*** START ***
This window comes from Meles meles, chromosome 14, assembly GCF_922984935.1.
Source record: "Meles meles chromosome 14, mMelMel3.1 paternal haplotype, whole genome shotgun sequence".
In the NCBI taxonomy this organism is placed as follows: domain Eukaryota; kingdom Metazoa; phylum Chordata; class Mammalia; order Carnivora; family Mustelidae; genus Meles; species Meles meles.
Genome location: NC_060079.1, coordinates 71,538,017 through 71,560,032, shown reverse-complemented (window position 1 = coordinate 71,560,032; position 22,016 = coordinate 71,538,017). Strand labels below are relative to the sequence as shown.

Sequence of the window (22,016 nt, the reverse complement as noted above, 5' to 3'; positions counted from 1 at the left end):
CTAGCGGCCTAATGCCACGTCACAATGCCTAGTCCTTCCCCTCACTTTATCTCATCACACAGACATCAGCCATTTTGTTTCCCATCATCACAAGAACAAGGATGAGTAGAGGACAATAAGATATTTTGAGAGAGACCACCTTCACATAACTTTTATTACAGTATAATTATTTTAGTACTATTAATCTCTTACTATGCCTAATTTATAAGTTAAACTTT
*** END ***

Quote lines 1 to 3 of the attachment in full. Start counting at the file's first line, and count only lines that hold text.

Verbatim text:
This window comes from Meles meles, chromosome 14, assembly GCF_922984935.1.
Source record: "Meles meles chromosome 14, mMelMel3.1 paternal haplotype, whole genome shotgun sequence".
In the NCBI taxonomy this organism is placed as follows: domain Eukaryota; kingdom Metazoa; phylum Chordata; class Mammalia; order Carnivora; family Mustelidae; genus Meles; species Meles meles.